It's not easy being a songwriter who matters when no one knows what you're talking about. But, at his best, Pavement's Stephen Malkmus pulls it off. Depending on how linear he's feeling, Malkmus' lyrics range in difficulty from Myst conundrums to Jackson Pollock paintings. The difference on Pavement's new album, Brighten the Corners, is that while Malkmus is as oblique as ever, the band's sound is coming into fully realized focus. Like R.E.M.'s Murmur an album produced by Mitch Easter, who also assisted on Corners the music on Pavement's new LP is engaging enough to carry the band's flighty frontman.
In making Corners, bandleaders Malkmus and guitarist Scott Kannberg loosened up the strict hierarchy of Pavement. For the first time, the group's five members, who live in different cities, were in the same place at the same time to record an album. The irony is, as the band mates near their 30s and get married (both Kannberg and drum-mer Steve West recently got hitched), Pavement are finally becoming a proper band.
Corners reaffirms what was likable about Pavement in the first place: their angular but graceful melodies, their languorous anti-anthems and, of course, Malkmus' labyrinthine and often funny or poignant lyrical turns. Unlike 1995's fragmented Wowee Zowee and 1994's adventurous Crooked Rain, Crooked Rain, Brighten the Corners doesn't cut any new sonic trails for the group, aside from the "Strawberry Fields Forever"-ish Mellotron on "Transport Is Arranged" and a faux harpsichord on "We Are Underused." But the band's rhythm section is tighter now, thanks to years of touring, and there's a higher degree of polish spread throughout the album. Malkmus' obsessions with rock fandom, art and artifice have never been in such a cohesive context.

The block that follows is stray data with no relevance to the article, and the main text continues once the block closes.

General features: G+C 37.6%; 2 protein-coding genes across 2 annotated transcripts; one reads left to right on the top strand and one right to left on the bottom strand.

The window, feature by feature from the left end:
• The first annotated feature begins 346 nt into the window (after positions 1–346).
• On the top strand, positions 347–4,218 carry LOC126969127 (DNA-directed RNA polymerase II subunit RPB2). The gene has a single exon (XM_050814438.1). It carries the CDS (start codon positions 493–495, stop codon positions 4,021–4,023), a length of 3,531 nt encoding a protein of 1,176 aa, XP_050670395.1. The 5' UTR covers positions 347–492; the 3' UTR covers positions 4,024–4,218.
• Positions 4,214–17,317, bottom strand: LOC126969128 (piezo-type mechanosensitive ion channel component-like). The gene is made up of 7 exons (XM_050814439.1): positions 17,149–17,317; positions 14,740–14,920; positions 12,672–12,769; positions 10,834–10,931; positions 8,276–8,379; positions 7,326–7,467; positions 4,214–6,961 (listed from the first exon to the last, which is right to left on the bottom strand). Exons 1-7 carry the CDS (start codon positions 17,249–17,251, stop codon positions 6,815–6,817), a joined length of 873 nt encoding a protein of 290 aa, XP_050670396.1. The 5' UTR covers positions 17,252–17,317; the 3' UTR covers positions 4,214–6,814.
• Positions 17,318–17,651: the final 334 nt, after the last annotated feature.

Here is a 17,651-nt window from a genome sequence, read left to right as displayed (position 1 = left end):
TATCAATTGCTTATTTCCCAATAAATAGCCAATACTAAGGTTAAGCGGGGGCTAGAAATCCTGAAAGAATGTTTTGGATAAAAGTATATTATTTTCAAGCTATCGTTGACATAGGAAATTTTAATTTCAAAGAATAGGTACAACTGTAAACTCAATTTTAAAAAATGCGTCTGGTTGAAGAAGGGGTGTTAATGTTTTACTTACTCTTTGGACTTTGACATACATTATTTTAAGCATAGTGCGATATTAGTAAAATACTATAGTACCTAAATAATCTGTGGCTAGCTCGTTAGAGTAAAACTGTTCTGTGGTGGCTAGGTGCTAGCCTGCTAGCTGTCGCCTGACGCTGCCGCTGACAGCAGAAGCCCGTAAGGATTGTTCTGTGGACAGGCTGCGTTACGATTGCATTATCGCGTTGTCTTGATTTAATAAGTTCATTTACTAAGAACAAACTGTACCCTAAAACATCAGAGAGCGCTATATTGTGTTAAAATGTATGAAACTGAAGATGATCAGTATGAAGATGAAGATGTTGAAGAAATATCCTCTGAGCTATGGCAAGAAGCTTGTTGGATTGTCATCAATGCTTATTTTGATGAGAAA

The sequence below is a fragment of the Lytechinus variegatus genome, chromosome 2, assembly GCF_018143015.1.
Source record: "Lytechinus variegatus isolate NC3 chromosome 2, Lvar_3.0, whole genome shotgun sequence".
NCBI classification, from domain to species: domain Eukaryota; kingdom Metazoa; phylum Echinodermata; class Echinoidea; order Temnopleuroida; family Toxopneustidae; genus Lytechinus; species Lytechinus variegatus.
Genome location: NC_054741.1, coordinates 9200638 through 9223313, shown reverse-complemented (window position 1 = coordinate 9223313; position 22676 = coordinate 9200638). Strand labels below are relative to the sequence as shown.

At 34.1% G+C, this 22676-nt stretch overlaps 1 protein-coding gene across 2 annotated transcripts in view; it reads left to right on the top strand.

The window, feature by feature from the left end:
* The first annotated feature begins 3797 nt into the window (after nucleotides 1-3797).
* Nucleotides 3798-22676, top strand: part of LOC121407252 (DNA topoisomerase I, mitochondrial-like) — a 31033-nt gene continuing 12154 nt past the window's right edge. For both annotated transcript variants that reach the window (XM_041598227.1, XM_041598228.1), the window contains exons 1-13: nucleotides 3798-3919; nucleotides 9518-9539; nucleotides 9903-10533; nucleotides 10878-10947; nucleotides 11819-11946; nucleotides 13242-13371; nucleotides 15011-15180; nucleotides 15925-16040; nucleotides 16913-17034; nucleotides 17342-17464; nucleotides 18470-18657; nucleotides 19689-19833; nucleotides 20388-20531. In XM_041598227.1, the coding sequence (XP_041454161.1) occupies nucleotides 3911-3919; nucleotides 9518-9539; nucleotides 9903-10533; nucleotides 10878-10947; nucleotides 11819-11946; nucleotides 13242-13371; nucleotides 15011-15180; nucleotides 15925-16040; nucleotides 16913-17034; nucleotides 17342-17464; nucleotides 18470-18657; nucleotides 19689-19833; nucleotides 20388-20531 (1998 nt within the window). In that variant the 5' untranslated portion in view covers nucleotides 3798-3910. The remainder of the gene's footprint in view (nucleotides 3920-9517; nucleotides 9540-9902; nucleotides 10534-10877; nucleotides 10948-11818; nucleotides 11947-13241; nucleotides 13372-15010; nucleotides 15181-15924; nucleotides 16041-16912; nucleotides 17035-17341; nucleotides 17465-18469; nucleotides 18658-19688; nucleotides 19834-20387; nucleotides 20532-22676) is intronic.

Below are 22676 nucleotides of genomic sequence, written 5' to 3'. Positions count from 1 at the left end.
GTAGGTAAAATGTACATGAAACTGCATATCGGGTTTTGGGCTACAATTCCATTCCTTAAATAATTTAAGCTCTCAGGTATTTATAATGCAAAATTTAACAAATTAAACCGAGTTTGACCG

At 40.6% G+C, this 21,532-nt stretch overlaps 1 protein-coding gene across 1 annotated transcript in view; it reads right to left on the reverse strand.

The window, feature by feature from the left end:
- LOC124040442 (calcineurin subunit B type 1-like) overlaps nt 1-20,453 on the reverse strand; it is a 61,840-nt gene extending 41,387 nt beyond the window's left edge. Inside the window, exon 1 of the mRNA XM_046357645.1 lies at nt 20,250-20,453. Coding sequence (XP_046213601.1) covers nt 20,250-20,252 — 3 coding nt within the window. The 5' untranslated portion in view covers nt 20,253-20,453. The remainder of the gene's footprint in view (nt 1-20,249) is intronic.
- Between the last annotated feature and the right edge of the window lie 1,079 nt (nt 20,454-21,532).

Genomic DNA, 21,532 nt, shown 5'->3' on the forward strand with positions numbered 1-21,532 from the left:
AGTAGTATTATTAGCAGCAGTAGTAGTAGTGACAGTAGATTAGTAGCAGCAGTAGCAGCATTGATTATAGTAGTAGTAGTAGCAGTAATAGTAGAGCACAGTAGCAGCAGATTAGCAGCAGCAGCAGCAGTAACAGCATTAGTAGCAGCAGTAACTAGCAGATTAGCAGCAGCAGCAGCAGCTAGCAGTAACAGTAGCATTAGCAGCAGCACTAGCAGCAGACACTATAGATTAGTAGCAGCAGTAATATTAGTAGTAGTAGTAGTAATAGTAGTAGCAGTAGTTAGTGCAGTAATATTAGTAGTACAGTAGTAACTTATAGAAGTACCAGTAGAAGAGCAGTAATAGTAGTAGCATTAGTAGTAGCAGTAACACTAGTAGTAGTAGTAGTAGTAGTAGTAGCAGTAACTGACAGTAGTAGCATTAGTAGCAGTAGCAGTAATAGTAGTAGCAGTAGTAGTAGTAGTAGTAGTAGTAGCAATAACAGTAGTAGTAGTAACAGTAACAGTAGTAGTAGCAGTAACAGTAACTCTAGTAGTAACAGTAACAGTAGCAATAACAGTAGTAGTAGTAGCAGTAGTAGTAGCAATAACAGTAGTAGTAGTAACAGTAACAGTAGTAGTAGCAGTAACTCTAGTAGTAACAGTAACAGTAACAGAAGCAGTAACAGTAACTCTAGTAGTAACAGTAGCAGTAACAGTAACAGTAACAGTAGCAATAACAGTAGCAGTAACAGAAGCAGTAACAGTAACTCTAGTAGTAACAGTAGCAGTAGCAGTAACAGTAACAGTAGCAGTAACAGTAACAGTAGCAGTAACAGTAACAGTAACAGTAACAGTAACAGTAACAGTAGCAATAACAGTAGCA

Take "Stereo," the first track on Corners and perhaps the most accessible song Pavement have made since their (modest) hit, 1994's "Cut Your Hair." "Stereo" is a dynamic, almost AOR statement, and it builds to the band's loudest, cleanest crescendo ever. What's more, the expressive range of Malkmus' fragile voice has grown. On the gorgeous "Blue Hawaiian," he moves from a cozy, conversational tone to a sad falsetto midphrase, over a gentle keyboard-driven groove. In a rare moment, he actually seems to be revealing something about himself. "If my soul had a shape," he sings metrically, "then it would be an ellipse."
Kannberg, for his part, partially comes out from behind his effects boxes and contributes two of his most confident songs yet, "Date 'With IKEA" and "Passat Dream." Appropriately, for a recent groom, both songs are insider's critiques of consumerism and domesticity. On "We Are Underused," Malkmus also plays off the distractions of adult life, ribbing a friend (perhaps West or Kannberg) about the "mental energy [he] wasted on this wedding invitation" and audibly smirking that "the roast was just so perfectly prepared."
The only real problem with Corners is the band's reliance on its trademark snail-paced arrangements. Pavement still delight in sounding like a strong wind could blow them away; we've heard this before on Crooked Rain's "Stop Breathing," for example, and on Slanted and Enchanted's "Here." There are a half-dozen down-tempo songs on Corners that range from mesmerizing ("Type Slowly") to turgid ("Fin").
But even the most sedentary tunes on Brighten the Corners have at least a few pleasures details that reveal themselves on repeated listenings: a precious melody here, a wicked pun caught in a skewed guitar riff there. And for all of Malkmus' wordplay, he's not being difficult for difficulty's sake anymore. After six years, Pavement have made a clean, well-lighted album.